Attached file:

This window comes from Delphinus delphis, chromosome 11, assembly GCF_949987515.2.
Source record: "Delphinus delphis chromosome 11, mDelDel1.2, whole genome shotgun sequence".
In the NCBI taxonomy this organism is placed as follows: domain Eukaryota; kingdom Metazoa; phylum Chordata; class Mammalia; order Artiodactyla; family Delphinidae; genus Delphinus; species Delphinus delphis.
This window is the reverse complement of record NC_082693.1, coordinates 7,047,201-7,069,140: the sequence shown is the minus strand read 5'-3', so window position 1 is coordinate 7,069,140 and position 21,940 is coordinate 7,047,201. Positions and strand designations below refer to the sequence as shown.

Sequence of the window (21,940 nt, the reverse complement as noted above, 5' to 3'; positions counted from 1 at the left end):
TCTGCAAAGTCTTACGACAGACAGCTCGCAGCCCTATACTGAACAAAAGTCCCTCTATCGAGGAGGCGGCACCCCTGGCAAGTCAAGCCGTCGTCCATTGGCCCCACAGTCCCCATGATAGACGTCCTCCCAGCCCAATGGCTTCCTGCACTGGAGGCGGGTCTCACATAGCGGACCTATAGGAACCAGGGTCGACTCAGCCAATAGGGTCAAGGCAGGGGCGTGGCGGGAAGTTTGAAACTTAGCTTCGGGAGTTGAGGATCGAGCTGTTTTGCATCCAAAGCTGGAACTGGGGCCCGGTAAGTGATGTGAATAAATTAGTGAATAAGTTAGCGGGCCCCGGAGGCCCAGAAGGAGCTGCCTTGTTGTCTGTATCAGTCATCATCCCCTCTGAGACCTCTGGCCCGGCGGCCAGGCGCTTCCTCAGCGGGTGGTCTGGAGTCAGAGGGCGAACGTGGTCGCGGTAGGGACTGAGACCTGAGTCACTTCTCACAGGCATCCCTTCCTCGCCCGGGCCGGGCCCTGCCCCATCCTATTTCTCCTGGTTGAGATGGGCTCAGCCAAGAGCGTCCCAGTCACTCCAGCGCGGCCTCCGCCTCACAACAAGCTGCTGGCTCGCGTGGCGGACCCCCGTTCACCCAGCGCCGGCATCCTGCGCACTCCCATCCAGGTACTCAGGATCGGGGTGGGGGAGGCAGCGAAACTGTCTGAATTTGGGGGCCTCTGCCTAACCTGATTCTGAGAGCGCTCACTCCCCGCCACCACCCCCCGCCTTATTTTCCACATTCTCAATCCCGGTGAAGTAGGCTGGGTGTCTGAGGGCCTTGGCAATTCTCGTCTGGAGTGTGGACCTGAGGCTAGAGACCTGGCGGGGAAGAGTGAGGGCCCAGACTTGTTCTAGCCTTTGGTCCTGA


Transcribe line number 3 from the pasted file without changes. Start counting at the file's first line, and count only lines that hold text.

In the NCBI taxonomy this organism is placed as follows: domain Eukaryota; kingdom Metazoa; phylum Chordata; class Mammalia; order Artiodactyla; family Delphinidae; genus Delphinus; species Delphinus delphis.